Parks & Recreation
Meet the Red-Tailed Hawks at Wildwood Zoo
We have two Red-Tailed Hawks at the zoo. One is named Jack and in June 2010 we added a female named Jill. They share their home with the rough-legged hawks at the zoo. You can tell them apart from the other hawks by their reddish colored tails. Jack enjoys perching higher in the exhibit and is usually spotted up on the high perches. Jill has more brown coloring on her head and neck.
Red-tailed hawks are a large hawk common to most of the United States. Red-tails have about a 4-foot wingspan and weigh between two and three pounds. Red-tailed hawks are “generalist” feeders. This means that they will eat almost anything they can catch. They will eat small and medium-sized birds, mammals, and rabbits. Like most raptor species, red-tailed hawks display “sexual size dimorphism”. Sexual size dimorphism means that the female birds are larger than the males. There are several different theories as to why female raptors are bigger than males, but one single reason has yet to be identified.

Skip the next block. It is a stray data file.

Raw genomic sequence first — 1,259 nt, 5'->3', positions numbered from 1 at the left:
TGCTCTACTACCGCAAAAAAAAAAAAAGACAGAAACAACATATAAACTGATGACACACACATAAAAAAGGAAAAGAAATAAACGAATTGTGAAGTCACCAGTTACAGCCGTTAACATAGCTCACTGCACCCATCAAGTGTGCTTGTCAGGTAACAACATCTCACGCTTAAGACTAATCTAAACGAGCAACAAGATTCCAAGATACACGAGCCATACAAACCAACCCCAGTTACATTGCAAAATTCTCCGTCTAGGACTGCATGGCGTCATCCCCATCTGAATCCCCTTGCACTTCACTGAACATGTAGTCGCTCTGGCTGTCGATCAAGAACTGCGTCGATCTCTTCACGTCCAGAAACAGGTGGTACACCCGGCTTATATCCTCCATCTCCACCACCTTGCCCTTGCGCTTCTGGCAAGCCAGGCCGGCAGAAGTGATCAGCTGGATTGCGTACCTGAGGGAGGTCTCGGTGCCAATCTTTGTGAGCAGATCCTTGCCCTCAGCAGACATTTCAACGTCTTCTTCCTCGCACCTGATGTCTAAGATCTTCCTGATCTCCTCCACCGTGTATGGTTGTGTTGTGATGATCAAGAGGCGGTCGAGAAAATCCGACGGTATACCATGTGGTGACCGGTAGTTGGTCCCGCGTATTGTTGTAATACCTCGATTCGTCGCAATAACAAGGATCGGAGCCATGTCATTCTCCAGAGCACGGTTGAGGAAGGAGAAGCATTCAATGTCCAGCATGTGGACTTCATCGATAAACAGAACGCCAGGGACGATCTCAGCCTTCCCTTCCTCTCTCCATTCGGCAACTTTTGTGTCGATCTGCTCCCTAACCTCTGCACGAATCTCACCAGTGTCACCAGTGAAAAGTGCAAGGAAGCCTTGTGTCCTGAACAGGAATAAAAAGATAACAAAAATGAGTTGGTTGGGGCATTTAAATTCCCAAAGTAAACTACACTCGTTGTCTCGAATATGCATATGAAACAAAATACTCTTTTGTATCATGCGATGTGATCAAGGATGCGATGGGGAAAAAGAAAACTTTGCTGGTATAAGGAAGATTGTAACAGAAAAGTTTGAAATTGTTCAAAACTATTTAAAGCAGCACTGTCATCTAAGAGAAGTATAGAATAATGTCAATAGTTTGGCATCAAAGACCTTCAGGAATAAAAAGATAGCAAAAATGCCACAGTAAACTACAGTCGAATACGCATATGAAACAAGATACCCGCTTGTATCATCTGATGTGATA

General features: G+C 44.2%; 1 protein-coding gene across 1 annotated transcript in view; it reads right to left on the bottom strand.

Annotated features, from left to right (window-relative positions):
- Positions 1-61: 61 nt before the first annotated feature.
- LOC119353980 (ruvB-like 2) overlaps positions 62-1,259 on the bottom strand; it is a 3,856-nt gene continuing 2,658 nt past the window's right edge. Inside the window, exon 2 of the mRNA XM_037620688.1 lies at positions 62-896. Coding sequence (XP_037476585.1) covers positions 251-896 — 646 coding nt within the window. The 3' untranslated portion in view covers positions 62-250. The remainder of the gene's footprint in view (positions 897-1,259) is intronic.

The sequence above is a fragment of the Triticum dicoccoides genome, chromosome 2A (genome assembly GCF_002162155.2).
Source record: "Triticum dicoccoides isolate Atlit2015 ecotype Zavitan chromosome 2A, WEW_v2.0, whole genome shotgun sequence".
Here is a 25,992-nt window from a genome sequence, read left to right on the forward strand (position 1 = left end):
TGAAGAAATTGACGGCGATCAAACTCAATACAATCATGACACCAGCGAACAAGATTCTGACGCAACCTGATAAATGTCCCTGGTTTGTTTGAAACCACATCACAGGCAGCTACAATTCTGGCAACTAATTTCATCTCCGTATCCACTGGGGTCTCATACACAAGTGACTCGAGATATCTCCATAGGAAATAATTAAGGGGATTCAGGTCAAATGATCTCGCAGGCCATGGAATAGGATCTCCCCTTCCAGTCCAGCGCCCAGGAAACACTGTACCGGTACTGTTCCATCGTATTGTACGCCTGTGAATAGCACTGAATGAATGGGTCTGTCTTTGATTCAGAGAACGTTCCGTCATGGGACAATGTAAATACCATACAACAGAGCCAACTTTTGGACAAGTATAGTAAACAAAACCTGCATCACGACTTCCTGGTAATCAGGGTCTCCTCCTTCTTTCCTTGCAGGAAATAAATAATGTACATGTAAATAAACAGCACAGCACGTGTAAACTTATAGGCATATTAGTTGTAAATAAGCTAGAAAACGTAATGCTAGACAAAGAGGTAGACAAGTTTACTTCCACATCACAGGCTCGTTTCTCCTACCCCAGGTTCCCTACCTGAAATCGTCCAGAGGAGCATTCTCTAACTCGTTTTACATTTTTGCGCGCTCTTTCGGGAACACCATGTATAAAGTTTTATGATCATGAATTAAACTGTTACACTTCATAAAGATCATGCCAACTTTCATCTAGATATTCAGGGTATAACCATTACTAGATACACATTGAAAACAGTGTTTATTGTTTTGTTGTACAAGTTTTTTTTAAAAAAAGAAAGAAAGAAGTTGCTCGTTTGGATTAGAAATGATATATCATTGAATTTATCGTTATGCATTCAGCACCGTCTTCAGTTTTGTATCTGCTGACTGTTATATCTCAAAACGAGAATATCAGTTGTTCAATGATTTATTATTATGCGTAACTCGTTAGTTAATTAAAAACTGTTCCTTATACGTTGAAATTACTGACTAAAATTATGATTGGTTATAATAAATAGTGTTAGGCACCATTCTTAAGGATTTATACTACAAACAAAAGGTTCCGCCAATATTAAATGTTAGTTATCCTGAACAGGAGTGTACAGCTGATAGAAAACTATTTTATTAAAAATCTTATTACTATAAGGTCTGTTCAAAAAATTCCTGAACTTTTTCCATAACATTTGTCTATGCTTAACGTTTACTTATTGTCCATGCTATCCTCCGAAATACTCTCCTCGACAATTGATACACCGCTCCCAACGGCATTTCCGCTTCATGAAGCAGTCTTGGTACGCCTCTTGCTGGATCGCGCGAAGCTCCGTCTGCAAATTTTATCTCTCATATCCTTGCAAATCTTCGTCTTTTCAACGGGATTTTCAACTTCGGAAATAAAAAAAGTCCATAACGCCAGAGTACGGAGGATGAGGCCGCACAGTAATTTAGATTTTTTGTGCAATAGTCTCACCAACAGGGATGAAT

Red-Tailed Hawk Range in North America
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